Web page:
One of the nice things about now having a blog is that I can write about stuff that wouldn’t make sense for my weekly column (in other words, the columns are supposed to have a clear point and structure; this doesn’t). Like reviews. Here’s some stuff I’ve liked recently.



City of Thieves by David Benioff

This is a fantastic book. The plot – two Russians from Leningrad trying to escape death by the hands of the Nazis or from their own people – moves along really quickly and yet the characters are really well developed (you care about them). The book is kind of funny, the plot keeps you hooked, it’s a serious book so you feel like you’re reading substantial but it’s also a really fast, easy read. What more can you ask for?

The Female Persuasion by Meg Wolitzer

Not as good as The Interestings, but still well-written, good characters, timely with the events of the past year (#metoo) and if you like her (or you like books that take place in New York), worth reading. 

How To American: An Immigrants Guide by Jimmy Wang.

A really funny memoir from the guy who plays Jian-Yang on Silicon Valley. Not that different from most coming-of-age-as-an-immigrant stories but he’s a really likeable character who pursues his dreams and fulfills them so you’re happy for him and happy to be entertained by him. Made a flight to Phoenix much better. 

Tiger Woods by Jeff Benedict and Armen Keteyian

Got such great reviews that even though I don’t like golf, I figured it’d be worth reading anyway. The character study of Tiger and his family is interesting but at the end of the day, if none of the major events in his life (like the Masters) have any meaning to you, it’s hard to stay engaged. But if you like golf, it seems like a great book.


The last four episodes of Atlanta

Since it’s a show about mainly mundane people with kind of mundane (in a very specific way) life, do the last four episodes (which are basically a horror story for each of the main characters) mean that our lives are a lot weirder than we realize or that theirs are a lot more interesting? All the problems they face and all the daily annoyances seem familiar, but when things go wrong for Ern, Darius and Paper Boi, they go really, really wrong. Guess that makes our lives less interesting by comparison but also reduces the odds of being stuck in a German festival in suburban Atlanta, stuck in the woods being chased by a drunk and armed lunatic or stuck in the house of a sociopath who may kill you at any moment (or just play some Stevie Wonder). Seems like a decent trade off.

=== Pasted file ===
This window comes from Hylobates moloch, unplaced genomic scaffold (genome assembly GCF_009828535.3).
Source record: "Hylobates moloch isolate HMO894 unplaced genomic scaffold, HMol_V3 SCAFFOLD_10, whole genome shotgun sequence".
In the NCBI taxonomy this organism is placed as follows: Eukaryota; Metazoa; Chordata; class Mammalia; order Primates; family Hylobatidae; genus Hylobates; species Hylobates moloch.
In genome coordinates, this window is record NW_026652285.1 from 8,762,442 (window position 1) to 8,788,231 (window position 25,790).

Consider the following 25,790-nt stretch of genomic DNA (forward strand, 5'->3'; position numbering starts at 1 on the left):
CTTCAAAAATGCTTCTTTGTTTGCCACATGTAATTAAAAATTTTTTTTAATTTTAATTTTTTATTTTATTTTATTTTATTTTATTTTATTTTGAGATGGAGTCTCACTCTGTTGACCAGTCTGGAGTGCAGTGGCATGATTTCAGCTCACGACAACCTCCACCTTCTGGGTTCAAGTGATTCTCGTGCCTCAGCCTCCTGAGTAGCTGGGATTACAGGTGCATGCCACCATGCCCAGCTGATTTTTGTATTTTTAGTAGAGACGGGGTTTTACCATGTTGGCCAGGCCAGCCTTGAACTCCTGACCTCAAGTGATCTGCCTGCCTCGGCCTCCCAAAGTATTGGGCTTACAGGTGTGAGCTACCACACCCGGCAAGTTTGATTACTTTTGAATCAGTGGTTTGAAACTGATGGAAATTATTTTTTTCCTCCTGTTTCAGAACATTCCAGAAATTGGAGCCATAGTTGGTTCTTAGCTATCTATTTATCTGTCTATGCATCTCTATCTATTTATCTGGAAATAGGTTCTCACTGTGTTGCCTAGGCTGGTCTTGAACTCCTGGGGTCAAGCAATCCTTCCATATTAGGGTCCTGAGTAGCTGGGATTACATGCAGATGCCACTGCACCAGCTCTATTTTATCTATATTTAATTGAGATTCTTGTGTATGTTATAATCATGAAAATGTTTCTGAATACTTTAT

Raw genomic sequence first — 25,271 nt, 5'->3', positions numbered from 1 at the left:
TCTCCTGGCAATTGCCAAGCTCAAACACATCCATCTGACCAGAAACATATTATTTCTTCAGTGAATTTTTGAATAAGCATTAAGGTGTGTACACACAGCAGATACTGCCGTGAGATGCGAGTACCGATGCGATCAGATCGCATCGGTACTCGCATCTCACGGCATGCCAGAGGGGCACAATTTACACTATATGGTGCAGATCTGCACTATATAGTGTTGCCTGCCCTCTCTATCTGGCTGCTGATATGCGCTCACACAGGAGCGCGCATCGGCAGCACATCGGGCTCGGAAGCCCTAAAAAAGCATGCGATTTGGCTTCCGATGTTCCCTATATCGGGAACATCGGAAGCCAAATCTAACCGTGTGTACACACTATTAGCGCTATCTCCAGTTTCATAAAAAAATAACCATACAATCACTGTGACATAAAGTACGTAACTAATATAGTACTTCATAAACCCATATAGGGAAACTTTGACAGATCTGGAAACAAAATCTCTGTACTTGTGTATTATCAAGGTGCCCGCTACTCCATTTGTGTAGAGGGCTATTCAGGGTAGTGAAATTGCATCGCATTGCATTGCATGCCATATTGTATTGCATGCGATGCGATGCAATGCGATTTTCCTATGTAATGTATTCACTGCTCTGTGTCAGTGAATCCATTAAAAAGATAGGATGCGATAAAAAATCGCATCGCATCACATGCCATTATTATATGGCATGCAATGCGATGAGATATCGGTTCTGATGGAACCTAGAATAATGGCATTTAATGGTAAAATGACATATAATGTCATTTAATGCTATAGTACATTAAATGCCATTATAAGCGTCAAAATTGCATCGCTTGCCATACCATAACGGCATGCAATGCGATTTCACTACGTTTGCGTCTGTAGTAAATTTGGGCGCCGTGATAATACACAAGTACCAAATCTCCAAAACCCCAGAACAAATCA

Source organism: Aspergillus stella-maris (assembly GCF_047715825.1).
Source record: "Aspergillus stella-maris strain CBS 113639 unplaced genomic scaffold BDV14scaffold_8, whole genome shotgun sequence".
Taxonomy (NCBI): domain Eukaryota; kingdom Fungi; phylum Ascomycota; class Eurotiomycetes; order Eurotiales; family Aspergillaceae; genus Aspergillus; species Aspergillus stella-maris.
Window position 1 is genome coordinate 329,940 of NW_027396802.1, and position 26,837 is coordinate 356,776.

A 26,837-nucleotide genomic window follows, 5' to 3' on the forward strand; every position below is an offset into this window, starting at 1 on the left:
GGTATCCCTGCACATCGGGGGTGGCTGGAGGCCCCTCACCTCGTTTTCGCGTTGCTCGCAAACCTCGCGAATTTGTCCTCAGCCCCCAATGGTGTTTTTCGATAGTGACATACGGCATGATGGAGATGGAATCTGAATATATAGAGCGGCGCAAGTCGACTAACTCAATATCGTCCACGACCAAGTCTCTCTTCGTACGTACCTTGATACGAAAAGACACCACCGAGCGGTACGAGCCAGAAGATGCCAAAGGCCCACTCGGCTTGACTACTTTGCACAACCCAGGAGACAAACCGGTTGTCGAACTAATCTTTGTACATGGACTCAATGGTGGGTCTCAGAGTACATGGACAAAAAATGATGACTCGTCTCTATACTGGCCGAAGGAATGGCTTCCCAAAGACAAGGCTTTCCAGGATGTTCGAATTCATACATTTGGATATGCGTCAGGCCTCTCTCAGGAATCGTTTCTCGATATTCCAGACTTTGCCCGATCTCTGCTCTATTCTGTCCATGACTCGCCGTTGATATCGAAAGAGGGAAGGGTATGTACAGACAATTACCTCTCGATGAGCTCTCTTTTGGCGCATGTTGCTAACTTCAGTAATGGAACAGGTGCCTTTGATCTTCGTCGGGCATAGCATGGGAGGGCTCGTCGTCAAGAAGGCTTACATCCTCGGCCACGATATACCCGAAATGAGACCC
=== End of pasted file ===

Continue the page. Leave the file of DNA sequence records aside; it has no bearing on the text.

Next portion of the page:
The Death of Stalin

The Death of Stalin is either a cult classic in the making or I was just really in a good place when I saw it (also always fun to see a movie at the Alamo Drafthouse, even if it’s in Brooklyn rather than Austin). Calling it absurd isn’t really fair to the absurd but I loved it. If you generally find bureaucratic shenanigans (and borscht) entertaining, you’ll like this one.


Chase Field

Went to a Diamondbacks game in Phoenix with my buddy Garrett a few weeks ago. First time in their ballpark. Would give it a B-/C+. Any park with a retractable roof probably needs to be designed in a bulky way so maybe there wasn’t much they could do, but it definitely didn’t have the intimacy of the ballparks we love (whether old ones like Fenway and Wrigley or new ones like CitiField and PNC). The food was pretty bad (and since it was during Passover, finding what to eat wasn’t easy) but the crowd was really into the game, so the energy was good. I wouldn’t make  special trip to Phoenix just to see a game there but if you’re already in the neighborhood and there’s a game, might as well drop by. 

Bradley Tusk